Japan - 6th V9 Women's Champ League 2020

  • Japan - 6th (Reiwa 2) V9 Champ League
    (Women's First League) 2020

    Panasonic Bluebells
    (Champions 2019)

    Mazda Cross Nine
    (2nd Place 2019)

    Denso Ten Red Phoenix
    (3rd Place 2019)

    Ibiden Regulus
    (4th Place 2019)

    Kagoshima Bank Regionwings
    (5th Place 2019)

    Sanden Blue Ecores
    (6th Place 2019)

    Tokyo Higashi Shinkin Bank Blue Rabbits
    (7th Place 2019)

    Hita Kenshin White Dolphin
    (8th Place 2019)

    The tournament --usually contested during the summer months-- has been slightly condensed and rescheduled for Nov-Dec:

    1. Hiroshima Games (Nekota Memorial Gymnasium)
      Round 1-2: 2020/11/14 – 11/15
    2. Mie Competition (Hisai Gymnasium)
      Round 3-5: 2020/11/22 – 11/23
    3. Tokyo Games (BumB Tokyo Sports Culture Hall)
      Round 6-7: 2020/12/5 – 12/6
    4. Ogaki Games (Ogaki City Gymnasium)
      Final Round: 2020/12/19 – 12/20

    It's a Round Robin with the top four finishers competing in a Semifinal and 1st & 3rd place matches, and the bottom four finishers competing in a Semifinal and 5th & 7th place matches.

    Like Japan V.League1 and V2, the bottom two finishers will compete with the top two finishers from the V9 Women's Second League in promotion/relegation matches.

    The V9 Champ League started in 2015. My google-translate understanding is that it was in response to the 2010 decision of the National Athletic Meet Volleyball Competition (one of the three major High School Tournaments) to discontinue 9-person volleyball. V9 Champ League is sponsored by the JVA, Business and Club Federations.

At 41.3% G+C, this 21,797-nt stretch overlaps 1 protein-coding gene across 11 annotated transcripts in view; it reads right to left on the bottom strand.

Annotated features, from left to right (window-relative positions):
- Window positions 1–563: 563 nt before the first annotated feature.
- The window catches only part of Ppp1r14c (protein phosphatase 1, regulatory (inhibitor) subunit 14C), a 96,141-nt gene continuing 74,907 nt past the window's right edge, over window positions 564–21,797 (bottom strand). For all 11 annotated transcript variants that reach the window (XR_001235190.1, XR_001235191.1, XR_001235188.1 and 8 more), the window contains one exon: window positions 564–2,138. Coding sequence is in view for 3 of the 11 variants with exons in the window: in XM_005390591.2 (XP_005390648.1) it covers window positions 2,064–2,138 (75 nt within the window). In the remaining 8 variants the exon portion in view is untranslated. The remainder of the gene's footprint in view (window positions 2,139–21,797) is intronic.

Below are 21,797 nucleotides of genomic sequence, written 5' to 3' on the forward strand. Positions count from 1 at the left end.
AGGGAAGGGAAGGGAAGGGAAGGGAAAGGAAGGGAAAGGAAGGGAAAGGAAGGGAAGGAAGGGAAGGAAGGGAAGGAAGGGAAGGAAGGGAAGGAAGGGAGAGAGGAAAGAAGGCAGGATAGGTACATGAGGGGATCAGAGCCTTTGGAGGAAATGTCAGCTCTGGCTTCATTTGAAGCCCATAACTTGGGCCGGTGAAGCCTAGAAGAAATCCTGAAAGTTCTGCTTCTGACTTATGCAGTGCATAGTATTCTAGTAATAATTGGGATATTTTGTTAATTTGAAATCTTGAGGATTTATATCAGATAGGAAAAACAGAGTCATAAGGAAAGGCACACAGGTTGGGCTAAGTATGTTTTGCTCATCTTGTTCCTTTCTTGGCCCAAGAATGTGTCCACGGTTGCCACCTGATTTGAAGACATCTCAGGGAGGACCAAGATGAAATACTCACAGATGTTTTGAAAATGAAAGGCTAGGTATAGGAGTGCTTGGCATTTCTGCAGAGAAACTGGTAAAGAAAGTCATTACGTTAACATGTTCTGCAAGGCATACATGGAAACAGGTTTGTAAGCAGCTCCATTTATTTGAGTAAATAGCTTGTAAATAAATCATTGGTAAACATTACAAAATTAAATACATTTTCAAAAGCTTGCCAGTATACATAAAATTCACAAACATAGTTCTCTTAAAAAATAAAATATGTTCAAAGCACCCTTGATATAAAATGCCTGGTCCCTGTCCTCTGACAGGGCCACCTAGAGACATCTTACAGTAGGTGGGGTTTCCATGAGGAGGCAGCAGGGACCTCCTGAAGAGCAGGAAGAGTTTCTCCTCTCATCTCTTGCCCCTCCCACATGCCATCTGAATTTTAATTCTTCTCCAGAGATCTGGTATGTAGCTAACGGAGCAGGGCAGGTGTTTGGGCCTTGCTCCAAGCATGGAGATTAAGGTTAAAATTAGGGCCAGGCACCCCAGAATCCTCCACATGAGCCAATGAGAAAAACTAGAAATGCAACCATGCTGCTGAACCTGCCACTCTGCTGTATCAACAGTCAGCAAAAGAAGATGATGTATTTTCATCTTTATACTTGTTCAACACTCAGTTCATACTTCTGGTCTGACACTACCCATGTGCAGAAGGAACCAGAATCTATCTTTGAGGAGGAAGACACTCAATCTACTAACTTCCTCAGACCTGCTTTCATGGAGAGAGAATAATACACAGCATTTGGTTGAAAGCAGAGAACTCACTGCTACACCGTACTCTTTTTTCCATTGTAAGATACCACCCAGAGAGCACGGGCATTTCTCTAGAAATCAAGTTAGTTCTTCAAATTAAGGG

The V9 Women's Second League began in 2018 and currently has six teams: three Business and three University.

    There are at present 3 or 4 National 9-person volleyball tournaments:

    • V9 Champ League (June)
    • All Japan Business Group (July) Since 1948)
    • All Japan General (October) (Since 1927)
    • All Japan Selection (Sakurada Memorial) (December) (Since 1986) Unsure exactly what this one is

    Teams also compete in local and regional competitions throughout the year. As an example, for the past several years the Panasonic Bluebells have competed in 3-4 National, 2-4 Local, and 2-3 Regional Tournaments each year. The National tournament dropped from their schedule the last couple years was the Business Group. I don't have any understanding of how the qualification system works among tournaments. It may be that the Bluebells didn't need to play/win the Business Group tournament to qualify for the Champ League.

    Moving forward, I believe with all my tenuous google-translate understanding, the V9 Champ League will become (if it isn't already) the most prestigious. It'll probably grow by a couple teams, especially the Women's Second League, and I think more University Teams will qualify for top honors.